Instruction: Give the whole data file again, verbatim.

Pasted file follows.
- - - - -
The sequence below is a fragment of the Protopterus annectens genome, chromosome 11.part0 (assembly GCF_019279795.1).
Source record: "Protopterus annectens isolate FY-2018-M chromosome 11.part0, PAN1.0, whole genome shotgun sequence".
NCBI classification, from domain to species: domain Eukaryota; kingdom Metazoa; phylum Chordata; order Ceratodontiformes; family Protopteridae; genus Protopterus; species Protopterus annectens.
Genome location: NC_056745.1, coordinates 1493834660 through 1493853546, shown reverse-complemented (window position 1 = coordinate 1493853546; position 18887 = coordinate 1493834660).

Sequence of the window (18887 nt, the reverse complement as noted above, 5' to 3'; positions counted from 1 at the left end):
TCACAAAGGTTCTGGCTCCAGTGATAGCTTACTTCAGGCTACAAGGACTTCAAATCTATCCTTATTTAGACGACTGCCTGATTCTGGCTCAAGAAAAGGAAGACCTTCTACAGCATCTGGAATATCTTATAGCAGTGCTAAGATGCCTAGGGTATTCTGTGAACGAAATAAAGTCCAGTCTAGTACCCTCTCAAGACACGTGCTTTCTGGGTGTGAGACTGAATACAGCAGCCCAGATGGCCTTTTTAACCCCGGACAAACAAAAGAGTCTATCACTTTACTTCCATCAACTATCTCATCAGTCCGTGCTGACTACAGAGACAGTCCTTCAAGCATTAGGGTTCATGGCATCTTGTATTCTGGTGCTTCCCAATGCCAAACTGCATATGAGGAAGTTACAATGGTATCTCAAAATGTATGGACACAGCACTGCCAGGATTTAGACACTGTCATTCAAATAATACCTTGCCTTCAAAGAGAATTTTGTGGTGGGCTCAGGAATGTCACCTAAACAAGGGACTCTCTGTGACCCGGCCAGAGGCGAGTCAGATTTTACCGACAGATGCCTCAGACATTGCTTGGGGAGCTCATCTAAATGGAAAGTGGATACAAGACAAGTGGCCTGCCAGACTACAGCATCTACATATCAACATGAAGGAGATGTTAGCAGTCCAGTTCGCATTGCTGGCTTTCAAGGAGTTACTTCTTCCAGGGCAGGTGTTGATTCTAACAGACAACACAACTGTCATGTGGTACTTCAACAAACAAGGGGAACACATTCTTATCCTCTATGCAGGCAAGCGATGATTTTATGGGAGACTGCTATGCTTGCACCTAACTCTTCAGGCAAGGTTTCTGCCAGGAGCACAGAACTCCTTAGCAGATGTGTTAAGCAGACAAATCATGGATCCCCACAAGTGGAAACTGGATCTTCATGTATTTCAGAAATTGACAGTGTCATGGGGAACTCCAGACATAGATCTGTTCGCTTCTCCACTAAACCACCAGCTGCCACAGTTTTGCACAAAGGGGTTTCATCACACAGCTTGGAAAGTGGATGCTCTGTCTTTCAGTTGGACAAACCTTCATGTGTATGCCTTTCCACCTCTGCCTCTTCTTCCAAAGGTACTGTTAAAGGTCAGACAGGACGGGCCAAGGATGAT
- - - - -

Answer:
The sequence below is a fragment of the Protopterus annectens genome, chromosome 11.part0 (assembly GCF_019279795.1).
Source record: "Protopterus annectens isolate FY-2018-M chromosome 11.part0, PAN1.0, whole genome shotgun sequence".
NCBI classification, from domain to species: domain Eukaryota; kingdom Metazoa; phylum Chordata; order Ceratodontiformes; family Protopteridae; genus Protopterus; species Protopterus annectens.
Genome location: NC_056745.1, coordinates 1493834660 through 1493853546, shown reverse-complemented (window position 1 = coordinate 1493853546; position 18887 = coordinate 1493834660).

Sequence of the window (18887 nt, the reverse complement as noted above, 5' to 3'; positions counted from 1 at the left end):
TCACAAAGGTTCTGGCTCCAGTGATAGCTTACTTCAGGCTACAAGGACTTCAAATCTATCCTTATTTAGACGACTGCCTGATTCTGGCTCAAGAAAAGGAAGACCTTCTACAGCATCTGGAATATCTTATAGCAGTGCTAAGATGCCTAGGGTATTCTGTGAACGAAATAAAGTCCAGTCTAGTACCCTCTCAAGACACGTGCTTTCTGGGTGTGAGACTGAATACAGCAGCCCAGATGGCCTTTTTAACCCCGGACAAACAAAAGAGTCTATCACTTTACTTCCATCAACTATCTCATCAGTCCGTGCTGACTACAGAGACAGTCCTTCAAGCATTAGGGTTCATGGCATCTTGTATTCTGGTGCTTCCCAATGCCAAACTGCATATGAGGAAGTTACAATGGTATCTCAAAATGTATGGACACAGCACTGCCAGGATTTAGACACTGTCATTCAAATAATACCTTGCCTTCAAAGAGAATTTTGTGGTGGGCTCAGGAATGTCACCTAAACAAGGGACTCTCTGTGACCCGGCCAGAGGCGAGTCAGATTTTACCGACAGATGCCTCAGACATTGCTTGGGGAGCTCATCTAAATGGAAAGTGGATACAAGACAAGTGGCCTGCCAGACTACAGCATCTACATATCAACATGAAGGAGATGTTAGCAGTCCAGTTCGCATTGCTGGCTTTCAAGGAGTTACTTCTTCCAGGGCAGGTGTTGATTCTAACAGACAACACAACTGTCATGTGGTACTTCAACAAACAAGGGGAACACATTCTTATCCTCTATGCAGGCAAGCGATGATTTTATGGGAGACTGCTATGCTTGCACCTAACTCTTCAGGCAAGGTTTCTGCCAGGAGCACAGAACTCCTTAGCAGATGTGTTAAGCAGACAAATCATGGATCCCCACAAGTGGAAACTGGATCTTCATGTATTTCAGAAATTGACAGTGTCATGGGGAACTCCAGACATAGATCTGTTCGCTTCTCCACTAAACCACCAGCTGCCACAGTTTTGCACAAAGGGGTTTCATCACACAGCTTGGAAAGTGGATGCTCTGTCTTTCAGTTGGACAAACCTTCATGTGTATGCCTTTCCACCTCTGCCTCTTCTTCCAAAGGTACTGTTAAAGGTCAGACAGGACGGGCCAAGGATGAT